Among other things, I like how the mix can show how strong a stamp Quik put on the song — or/and how in Bappi’s own attempt to capitalize on its popularity, he modifies his own composition to resemble Quik’s while attempting to upgrade it with distorted but deadening drums and heavily reverbed vocals that pale in comparison to Lata’s legendary warble. I also like how it registers — with its variable levels of compression and inconsistent metadata — the very state of circulation, the shape media take when they travel unlikely distances, the footsteps of my digital sleuthing. “Real audio” becomes a Baudrillardian phrase when ripping clips from Kannada filmi vendor sites.
While more or less chronological, and so attempting to provide an audible sense of the chains and ripples of influence, toward the end of the mix I get especially playful with genealogy. When one starts tracking a melody in this way, one gets glimmers in unexpected places. I swore that I heard the familiar tune drifting in and out of a moombahton track by Max LeDaron (remixed by DJ Melo) — and indeed, I had been mixing it with versions of “Thoda Resham Lagta Hai” and “Addictive” for months when I asked LeDaron if it was an intentional nod; according to him, it wasn’t an intentional homage, but he was struck by the resemblance and willing to cop to subliminal influence. (Can’t locate our Twitter exchange at the moment, but there’s this. [updated 1/16])
The other playful inclusion is more likely a stretch of my musical imagination, but I’ll leave it to your ears (with some suggestion on my part, as abetted by Ableton). It seems somehow more unlikely that a synth-stabbing Belgian would have seen Jyoti in 1987 than an African-American Angelino in 2001. Then again, if it’s true that the “typical elements” of the New Beat sound as heard on Nux Nemo’s “Hiroshima” include “the samples and the ethnic influences,” then, more than just hearing things, I may actually be hearing things. At any rate, to my ears, and perhaps evermore to yours, it will have to be a part of the strange and lively social life of a striking little contour and the rich complex of resonances around it.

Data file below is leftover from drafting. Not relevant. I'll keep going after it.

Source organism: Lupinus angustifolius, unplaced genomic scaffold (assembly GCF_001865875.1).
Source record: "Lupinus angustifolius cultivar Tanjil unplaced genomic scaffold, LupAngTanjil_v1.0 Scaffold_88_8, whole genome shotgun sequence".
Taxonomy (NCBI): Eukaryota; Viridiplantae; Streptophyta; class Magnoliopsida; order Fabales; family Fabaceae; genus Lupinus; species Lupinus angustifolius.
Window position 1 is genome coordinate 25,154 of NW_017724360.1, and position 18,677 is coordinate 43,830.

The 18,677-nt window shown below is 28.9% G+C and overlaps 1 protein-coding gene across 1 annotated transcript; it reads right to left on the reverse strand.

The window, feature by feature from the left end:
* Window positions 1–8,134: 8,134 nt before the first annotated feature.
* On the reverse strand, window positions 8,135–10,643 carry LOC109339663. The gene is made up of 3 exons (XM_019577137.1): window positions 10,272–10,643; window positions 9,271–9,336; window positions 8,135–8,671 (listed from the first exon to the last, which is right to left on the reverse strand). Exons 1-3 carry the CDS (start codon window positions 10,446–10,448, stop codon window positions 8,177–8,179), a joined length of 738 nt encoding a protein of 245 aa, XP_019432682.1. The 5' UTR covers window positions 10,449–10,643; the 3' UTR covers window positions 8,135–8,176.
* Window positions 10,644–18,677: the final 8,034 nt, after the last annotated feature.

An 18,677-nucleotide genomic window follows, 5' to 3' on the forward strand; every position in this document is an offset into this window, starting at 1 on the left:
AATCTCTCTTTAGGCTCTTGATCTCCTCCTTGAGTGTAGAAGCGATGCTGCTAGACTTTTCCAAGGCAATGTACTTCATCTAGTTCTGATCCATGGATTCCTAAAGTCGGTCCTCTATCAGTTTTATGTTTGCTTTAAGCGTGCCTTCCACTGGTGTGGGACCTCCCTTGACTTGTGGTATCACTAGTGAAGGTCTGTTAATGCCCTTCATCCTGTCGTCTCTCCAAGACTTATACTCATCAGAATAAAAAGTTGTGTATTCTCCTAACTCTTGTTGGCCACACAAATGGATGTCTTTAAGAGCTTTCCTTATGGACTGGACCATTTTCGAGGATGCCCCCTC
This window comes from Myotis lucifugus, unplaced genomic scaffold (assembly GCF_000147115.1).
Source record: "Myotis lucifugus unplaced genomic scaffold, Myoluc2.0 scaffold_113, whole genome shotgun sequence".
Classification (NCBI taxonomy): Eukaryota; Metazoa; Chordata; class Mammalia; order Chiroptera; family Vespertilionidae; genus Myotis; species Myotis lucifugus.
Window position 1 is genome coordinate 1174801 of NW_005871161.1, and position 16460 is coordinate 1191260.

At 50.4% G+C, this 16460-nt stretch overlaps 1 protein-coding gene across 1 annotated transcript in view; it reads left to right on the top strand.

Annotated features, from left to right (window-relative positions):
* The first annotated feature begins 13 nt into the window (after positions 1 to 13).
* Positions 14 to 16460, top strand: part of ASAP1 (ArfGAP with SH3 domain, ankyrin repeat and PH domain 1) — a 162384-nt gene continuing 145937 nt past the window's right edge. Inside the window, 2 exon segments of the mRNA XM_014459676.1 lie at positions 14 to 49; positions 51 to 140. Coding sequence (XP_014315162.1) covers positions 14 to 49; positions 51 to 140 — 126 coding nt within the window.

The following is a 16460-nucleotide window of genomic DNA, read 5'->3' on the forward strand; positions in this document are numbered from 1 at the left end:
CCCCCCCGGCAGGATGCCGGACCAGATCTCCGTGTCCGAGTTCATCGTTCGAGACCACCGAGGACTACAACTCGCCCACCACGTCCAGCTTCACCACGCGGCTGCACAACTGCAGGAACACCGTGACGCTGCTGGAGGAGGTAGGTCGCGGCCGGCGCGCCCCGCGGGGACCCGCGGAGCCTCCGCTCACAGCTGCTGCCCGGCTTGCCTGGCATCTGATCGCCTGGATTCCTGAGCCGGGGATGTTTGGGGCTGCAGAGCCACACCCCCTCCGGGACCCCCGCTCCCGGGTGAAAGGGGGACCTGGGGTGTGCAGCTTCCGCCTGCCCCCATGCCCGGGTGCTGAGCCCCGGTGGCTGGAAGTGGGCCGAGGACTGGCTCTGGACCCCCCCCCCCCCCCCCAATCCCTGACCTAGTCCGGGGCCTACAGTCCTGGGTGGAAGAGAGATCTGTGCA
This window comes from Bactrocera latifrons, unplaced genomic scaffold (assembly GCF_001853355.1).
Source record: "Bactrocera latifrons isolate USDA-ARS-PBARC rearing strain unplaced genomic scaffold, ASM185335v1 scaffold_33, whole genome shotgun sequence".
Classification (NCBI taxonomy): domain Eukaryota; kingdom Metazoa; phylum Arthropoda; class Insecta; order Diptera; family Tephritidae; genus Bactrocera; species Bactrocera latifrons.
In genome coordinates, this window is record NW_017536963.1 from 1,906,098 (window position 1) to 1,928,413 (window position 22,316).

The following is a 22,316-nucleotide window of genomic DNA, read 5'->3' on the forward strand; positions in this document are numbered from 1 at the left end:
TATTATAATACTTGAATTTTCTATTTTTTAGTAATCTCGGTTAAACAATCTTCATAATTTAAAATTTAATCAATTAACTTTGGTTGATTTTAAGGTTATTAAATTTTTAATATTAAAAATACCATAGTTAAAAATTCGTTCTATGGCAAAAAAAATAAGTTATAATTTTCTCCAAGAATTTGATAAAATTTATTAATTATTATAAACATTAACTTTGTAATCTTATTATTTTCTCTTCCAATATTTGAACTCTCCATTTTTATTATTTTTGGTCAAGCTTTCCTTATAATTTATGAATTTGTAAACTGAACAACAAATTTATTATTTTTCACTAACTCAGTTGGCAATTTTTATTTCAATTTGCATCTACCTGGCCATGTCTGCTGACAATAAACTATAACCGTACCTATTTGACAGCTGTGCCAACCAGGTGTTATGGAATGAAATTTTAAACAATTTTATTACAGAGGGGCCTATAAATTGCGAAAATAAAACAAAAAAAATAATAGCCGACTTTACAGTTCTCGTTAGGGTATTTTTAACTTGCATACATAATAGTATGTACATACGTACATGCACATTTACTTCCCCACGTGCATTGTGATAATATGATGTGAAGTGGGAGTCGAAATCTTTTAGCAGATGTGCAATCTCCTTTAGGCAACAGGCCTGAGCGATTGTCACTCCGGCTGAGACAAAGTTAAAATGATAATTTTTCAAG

w&w, “It Takes a Little Sharing” (MP3)
Oh, and here’s the tracklist in all its mangled metadata glory, bearing artifacts and effects of circulation — and my own idiosyncratic paths to acquisition — that in their own ways also register in the audio:
08 Thoda Resham Lagta Hai
01 – Do It (‘Til You’re Satisfied)
04 Bollywood Riddim
02 – Addictive [Explicit]
02 Addictive Indian Mix
Kaliyon Ka Chaman
Unknown – 14. Kaliyon Ka Chaman
Dj Leikers vs.Dj doll – Kaliyon kachaman(Bubbling)
06 Kaliyon Ka Chaman
Ee Deshadalli Karunaadu
04 Bollywood Riddim
12 Soca Taliban
03 Max Le Daron – El Caramilo Diabolico (Dj Melo Remix)
El Caramillo Diabolico 2011
Since it seems befitting for a story with no real beginning to also have no ending, here’s to further circulations and recontextualizations. More FreeDFs to follow soon!
Update! [2/27] — I totally forgot that I uploaded some figures we had originally planned to run with the article but then scrapped because of the ridiculous permissions-culture that we would have had to navigate. Instead I’m posting them here with no permission from anyone. Fair use, mofos!